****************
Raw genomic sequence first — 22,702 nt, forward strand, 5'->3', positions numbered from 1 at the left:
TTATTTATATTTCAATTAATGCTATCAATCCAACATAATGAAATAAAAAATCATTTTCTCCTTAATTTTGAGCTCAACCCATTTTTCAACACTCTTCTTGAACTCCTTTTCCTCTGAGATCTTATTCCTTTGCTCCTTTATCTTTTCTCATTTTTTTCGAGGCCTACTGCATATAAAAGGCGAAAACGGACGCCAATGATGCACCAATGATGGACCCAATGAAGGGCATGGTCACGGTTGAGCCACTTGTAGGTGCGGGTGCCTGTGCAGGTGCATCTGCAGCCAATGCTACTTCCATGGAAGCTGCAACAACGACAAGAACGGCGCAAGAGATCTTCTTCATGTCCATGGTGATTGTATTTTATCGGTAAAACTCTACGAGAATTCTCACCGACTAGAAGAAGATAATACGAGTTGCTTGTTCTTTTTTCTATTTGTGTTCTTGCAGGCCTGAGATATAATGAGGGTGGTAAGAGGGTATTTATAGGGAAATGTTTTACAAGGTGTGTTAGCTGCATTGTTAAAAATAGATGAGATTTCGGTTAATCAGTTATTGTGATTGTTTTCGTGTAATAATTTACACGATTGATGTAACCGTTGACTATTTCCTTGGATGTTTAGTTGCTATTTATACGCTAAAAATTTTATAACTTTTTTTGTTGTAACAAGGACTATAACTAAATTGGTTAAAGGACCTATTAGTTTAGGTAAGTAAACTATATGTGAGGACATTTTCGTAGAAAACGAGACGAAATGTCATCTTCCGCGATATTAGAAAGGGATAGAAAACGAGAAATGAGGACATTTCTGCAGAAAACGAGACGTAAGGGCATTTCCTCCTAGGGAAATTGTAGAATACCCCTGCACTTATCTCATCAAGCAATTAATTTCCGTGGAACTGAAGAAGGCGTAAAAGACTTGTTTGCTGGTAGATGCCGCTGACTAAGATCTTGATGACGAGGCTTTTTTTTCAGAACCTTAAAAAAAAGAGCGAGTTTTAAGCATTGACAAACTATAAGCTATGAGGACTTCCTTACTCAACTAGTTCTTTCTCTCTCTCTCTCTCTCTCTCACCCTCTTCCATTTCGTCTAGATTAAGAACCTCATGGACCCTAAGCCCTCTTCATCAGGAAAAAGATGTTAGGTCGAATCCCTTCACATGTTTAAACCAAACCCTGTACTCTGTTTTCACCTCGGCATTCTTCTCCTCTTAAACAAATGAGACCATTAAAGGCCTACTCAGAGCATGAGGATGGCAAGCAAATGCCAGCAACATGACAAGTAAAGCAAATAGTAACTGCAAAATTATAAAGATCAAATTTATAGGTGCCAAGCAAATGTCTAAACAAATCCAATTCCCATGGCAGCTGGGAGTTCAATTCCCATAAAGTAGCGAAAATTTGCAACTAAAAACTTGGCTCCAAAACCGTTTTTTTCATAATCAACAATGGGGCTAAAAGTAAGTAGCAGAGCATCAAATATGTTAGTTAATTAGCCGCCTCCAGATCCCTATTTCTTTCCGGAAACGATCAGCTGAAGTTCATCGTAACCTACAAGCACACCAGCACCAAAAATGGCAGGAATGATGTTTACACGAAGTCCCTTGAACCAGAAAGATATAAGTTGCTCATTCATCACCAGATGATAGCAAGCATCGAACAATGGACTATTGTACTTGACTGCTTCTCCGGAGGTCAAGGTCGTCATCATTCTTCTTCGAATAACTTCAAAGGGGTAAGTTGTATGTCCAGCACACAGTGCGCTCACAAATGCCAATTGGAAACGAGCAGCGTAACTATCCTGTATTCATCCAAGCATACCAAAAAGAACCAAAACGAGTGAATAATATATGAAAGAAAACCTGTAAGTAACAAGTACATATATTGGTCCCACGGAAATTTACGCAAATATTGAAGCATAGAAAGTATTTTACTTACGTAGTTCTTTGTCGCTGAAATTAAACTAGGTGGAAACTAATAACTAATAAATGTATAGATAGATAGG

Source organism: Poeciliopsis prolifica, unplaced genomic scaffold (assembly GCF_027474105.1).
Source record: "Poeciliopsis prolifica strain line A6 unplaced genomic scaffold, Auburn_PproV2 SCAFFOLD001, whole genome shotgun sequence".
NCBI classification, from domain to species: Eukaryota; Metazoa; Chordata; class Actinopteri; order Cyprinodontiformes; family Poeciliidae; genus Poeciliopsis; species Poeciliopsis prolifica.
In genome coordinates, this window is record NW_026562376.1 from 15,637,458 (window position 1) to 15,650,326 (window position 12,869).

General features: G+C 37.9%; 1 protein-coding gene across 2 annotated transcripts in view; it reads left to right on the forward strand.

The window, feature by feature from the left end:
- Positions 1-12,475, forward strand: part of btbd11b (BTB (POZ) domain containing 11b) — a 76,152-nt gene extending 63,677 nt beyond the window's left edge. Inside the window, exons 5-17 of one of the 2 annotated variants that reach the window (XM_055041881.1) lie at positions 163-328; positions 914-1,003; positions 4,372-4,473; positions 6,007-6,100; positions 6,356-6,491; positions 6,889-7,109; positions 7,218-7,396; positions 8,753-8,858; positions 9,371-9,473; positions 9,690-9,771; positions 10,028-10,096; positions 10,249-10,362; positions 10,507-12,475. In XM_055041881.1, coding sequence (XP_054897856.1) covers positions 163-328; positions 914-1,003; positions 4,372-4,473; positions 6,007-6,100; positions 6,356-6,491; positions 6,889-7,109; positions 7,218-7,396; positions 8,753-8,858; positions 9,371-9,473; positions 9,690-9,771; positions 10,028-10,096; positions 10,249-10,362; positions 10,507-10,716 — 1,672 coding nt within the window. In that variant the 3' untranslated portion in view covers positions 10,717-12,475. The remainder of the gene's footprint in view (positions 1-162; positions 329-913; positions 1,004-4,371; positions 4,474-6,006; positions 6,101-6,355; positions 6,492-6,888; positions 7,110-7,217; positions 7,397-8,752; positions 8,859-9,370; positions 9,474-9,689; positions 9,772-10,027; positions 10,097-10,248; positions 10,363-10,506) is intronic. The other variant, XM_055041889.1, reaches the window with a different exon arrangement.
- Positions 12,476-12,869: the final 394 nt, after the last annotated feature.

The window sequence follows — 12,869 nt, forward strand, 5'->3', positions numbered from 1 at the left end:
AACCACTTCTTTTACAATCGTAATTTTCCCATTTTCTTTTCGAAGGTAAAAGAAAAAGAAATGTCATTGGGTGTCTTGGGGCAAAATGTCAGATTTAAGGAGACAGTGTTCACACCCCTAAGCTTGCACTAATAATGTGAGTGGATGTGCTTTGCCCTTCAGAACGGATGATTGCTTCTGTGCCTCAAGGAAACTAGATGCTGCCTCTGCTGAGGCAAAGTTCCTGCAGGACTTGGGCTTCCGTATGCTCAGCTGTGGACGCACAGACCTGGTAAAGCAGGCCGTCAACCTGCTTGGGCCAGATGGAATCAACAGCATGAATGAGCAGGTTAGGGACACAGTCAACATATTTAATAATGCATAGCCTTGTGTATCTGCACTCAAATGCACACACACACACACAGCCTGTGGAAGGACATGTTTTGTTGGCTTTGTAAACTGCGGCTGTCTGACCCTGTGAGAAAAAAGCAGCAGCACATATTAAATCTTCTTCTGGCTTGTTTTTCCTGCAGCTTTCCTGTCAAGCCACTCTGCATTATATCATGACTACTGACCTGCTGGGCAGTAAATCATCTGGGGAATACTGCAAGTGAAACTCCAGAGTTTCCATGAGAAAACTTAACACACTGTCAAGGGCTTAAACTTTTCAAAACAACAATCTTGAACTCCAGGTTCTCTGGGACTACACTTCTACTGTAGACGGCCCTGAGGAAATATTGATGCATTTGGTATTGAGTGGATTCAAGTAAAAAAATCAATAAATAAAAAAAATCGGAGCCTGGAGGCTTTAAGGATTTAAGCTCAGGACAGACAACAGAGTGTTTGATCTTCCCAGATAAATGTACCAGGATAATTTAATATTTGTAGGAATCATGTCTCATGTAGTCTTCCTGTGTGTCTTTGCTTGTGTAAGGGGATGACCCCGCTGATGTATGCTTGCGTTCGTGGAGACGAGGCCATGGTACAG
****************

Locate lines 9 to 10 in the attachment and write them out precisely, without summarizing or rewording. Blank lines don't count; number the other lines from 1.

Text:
- Positions 1-12,475, forward strand: part of btbd11b (BTB (POZ) domain containing 11b) — a 76,152-nt gene extending 63,677 nt beyond the window's left edge. Inside the window, exons 5-17 of one of the 2 annotated variants that reach the window (XM_055041881.1) lie at positions 163-328; positions 914-1,003; positions 4,372-4,473; positions 6,007-6,100; positions 6,356-6,491; positions 6,889-7,109; positions 7,218-7,396; positions 8,753-8,858; positions 9,371-9,473; positions 9,690-9,771; positions 10,028-10,096; positions 10,249-10,362; positions 10,507-12,475. In XM_055041881.1, coding sequence (XP_054897856.1) covers positions 163-328; positions 914-1,003; positions 4,372-4,473; positions 6,007-6,100; positions 6,356-6,491; positions 6,889-7,109; positions 7,218-7,396; positions 8,753-8,858; positions 9,371-9,473; positions 9,690-9,771; positions 10,028-10,096; positions 10,249-10,362; positions 10,507-10,716 — 1,672 coding nt within the window. In that variant the 3' untranslated portion in view covers positions 10,717-12,475. The remainder of the gene's footprint in view (positions 1-162; positions 329-913; positions 1,004-4,371; positions 4,474-6,006; positions 6,101-6,355; positions 6,492-6,888; positions 7,110-7,217; positions 7,397-8,752; positions 8,859-9,370; positions 9,474-9,689; positions 9,772-10,027; positions 10,097-10,248; positions 10,363-10,506) is intronic. The other variant, XM_055041889.1, reaches the window with a different exon arrangement.
- Positions 12,476-12,869: the final 394 nt, after the last annotated feature.